In Chinese fairy tale ‘Havoc in Heaven’, Great Sage Monkey Sun divided himself to three individuals to fight against another powerful deity, Nezha. Although Nezha transformed himself into a super body containing three heads and six arms, he lost the battle against the cooperative group composed of three Monkey Sun. In this battle, it seems that distributing the super power among a division of labor group exhibited better fighting capacity than retaining all the power in one body.
Microorganisms face similar trade-off during their lifecycles. In order to survive in the fluctuated habitats, they must evolve a wide range of abilities to manage diverse environmental stresses. Therefore, it seems that every microbial individuals would evolve to a state like Nezha, or so-called ‘Super-strain’, who carries all the essential functions and possesses high level of metabolic burden (Figure 1, left). However, microbial individuals frequently interact with other ones in natural communities, in which, they can be also very smart like Monkey Sun, to distribute the complex works into different members across a mutually beneficial community (Figure 1, right). Therefore, we are very curious about whether a original ‘Nezha’ population can spontaneously evolve to an interdependent community composed of multiple mutually beneficial populations (Figure 1).
In their article published in 2012, Jeffrey Morris et al. proposed an interesting idea, called ‘The Black Queen hypothesis’1, which demonstrated the possibility and presence of this kind of reductive evolution. They suggested that many vital genetic functions are unavoidably leaky and may be shared as public goods across the entire community. For each individual, the loss of a costly, leaky function is selectively favored. We thus expanded this framework to investigate whether an original ancestral population containning mutiple public functions can evolve to an interdependent pattern composed of several specific auxotrophic populations through the Black Queen evolution (Figure 1). We performed this investigation by constructing an individual-based model, in which we hypothesized that an autonomous ‘Nezha’ population possessed functions to produce three essential public goods, and was allowed to randomly lose these functions. Thus, seven auxotrophic populations would potentially evolve (Figure 2). Since the public goods produced by the related producer are leaky, we expected that a mutually beneficial community can evolve from the ‘Nezha’ population.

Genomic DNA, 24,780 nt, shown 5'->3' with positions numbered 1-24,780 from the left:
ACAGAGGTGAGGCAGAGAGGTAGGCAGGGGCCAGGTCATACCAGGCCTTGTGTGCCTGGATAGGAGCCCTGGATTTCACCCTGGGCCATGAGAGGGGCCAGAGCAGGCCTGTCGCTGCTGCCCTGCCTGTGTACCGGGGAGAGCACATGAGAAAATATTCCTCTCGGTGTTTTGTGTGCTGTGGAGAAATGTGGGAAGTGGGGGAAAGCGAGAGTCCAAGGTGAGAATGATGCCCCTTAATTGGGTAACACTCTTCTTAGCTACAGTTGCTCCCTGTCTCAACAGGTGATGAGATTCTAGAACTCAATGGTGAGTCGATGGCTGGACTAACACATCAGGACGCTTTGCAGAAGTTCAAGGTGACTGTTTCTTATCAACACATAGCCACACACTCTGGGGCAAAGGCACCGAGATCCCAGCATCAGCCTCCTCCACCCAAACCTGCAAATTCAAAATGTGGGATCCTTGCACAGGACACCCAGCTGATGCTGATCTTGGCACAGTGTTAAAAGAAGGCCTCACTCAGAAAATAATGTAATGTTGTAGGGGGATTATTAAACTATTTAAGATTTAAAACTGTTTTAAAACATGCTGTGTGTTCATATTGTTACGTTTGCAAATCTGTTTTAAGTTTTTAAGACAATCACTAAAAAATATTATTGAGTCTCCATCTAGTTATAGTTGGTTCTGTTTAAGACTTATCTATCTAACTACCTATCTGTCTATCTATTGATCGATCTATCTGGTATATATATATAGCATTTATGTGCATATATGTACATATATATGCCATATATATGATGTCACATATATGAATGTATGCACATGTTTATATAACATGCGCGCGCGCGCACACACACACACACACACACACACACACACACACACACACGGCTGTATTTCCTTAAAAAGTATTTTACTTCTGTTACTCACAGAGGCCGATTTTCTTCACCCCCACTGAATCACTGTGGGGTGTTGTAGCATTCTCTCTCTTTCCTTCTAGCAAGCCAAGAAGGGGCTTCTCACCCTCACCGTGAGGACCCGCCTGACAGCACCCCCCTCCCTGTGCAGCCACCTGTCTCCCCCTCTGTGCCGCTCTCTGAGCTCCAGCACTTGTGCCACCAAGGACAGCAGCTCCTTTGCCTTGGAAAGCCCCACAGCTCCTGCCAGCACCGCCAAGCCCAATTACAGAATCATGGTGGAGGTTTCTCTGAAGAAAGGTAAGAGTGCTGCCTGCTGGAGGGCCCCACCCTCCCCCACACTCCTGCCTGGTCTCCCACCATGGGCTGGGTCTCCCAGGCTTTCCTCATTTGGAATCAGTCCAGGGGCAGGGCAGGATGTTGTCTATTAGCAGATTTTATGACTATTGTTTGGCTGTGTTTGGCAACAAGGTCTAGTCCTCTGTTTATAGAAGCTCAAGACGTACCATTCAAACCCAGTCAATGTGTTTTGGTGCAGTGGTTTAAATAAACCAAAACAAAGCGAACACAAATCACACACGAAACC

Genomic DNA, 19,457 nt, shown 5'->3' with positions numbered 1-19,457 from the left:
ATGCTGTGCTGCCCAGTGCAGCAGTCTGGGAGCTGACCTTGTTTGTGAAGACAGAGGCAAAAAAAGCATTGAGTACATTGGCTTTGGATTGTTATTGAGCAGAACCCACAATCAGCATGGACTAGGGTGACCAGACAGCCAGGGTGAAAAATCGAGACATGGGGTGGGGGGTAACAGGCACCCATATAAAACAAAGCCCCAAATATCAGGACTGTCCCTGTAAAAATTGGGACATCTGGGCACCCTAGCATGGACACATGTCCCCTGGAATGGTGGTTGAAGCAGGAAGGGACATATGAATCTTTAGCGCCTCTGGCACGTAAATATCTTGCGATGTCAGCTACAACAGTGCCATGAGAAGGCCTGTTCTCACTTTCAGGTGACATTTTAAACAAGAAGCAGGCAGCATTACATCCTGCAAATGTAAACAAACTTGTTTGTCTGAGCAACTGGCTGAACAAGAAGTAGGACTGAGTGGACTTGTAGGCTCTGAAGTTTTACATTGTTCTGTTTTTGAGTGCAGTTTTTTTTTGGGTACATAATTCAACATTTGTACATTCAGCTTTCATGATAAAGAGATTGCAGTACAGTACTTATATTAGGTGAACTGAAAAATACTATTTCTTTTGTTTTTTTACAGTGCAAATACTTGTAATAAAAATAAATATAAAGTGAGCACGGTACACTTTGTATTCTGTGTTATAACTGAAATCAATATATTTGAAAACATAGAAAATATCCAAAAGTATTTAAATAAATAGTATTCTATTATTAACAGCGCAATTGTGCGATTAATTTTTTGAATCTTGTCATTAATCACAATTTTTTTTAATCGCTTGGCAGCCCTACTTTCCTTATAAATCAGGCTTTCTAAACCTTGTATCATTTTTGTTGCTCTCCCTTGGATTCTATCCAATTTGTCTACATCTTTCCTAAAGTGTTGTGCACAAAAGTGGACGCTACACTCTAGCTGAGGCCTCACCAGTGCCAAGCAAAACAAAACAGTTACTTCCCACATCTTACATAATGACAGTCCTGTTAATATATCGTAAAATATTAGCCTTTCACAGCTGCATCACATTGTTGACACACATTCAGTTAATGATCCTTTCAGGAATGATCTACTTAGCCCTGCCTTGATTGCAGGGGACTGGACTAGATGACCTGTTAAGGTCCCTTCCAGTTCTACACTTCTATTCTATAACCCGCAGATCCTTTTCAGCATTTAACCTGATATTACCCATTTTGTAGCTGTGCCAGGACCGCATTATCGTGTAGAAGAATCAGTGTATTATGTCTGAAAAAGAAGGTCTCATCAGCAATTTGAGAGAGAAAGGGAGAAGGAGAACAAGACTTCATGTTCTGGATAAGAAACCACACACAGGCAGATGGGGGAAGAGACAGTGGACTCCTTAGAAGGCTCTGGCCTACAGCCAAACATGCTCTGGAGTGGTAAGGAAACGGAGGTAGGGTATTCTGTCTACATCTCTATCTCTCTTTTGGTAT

Our simulations indicated that the evolution of mutual beneficial communities only occurred when the public functions possess specific traits, including high level of initial redundancy, as well as high level of function cost. Notably, the communities automatically developed to three different interdependent patterns, named as ‘one-way dependency’, ‘complete functional division’ and ‘asymmetric functional complementation’ (Figure 3). In spatially structured environments, individuals from different cooperative populations self-organized to be spatial proximity to each other, thus benefiting their interaction. Interestingly, we found that the evolved community composed of multiple auxotrophic populations exhibited better resistance to environmental perturbation than the one containing only the autonomous population. Therefore, transforming to a division of labor group as ‘Monkey Sun’ did is a better evolutionary strategy than retaining autonomous like ‘Nezha’ for microorganisms living in complex communities.
Cooperation among different members is frequently treated as a good strategy. However, the confusion on the evolution of cooperation has been lasted for a long time. In his work ‘The Origin of species’, Charles Darwin pointed out that natural selection favors the individuals who are selfish to get greatest personal reproductive success2, thus it is hard to understand why an organism is selected to be selfless to enhance the fitness of others3. By expanding the BQH framework, we propose a novel perspective here that cooperation between different auxotrophic populations can evolve automatically from the natural selection for selfishness. At the individual-level, losing function is a purely selfish trait, where the individual no longer contributes a public resource to the social group but saves the energy to increase its own reproductive success. However, at the community level, the evolved mutually beneficial community possesses better resistance to environmental perturbation, benefiting all community members. This seemingly contradictory idea still follows Darwin’s rule, and gives a possible solution to the paradox of the evolution of cooperation. We thus plan and expect for further empirical studies to examine this mathematically derived ideas.
Check our new publication in The ISME Journal, entitled "Selfishness driving reductive evolution shapes interdependent patterns in spatially structured microbial communities": https://www.nature.com/articles/s41396-020-00858-x.
1 Morris, J. J., Lenski, R. E. & Zinser, E. R. The Black Queen Hypothesis: Evolution of Dependencies through Adaptive Gene Loss. Mbio 3, doi: 10.1128/mBio.00036-12 (2012).
2 Darwin, C. et al. On the Origin of Species by Means of Natural Selection, Or, The Preservation of Favoured Races in the Struggle for Life. (J. Murray, 1859).
3 Gardner, A. & Foster, K. R. The Evolution and Ecology of Cooperation ─ History and Concepts. (2008).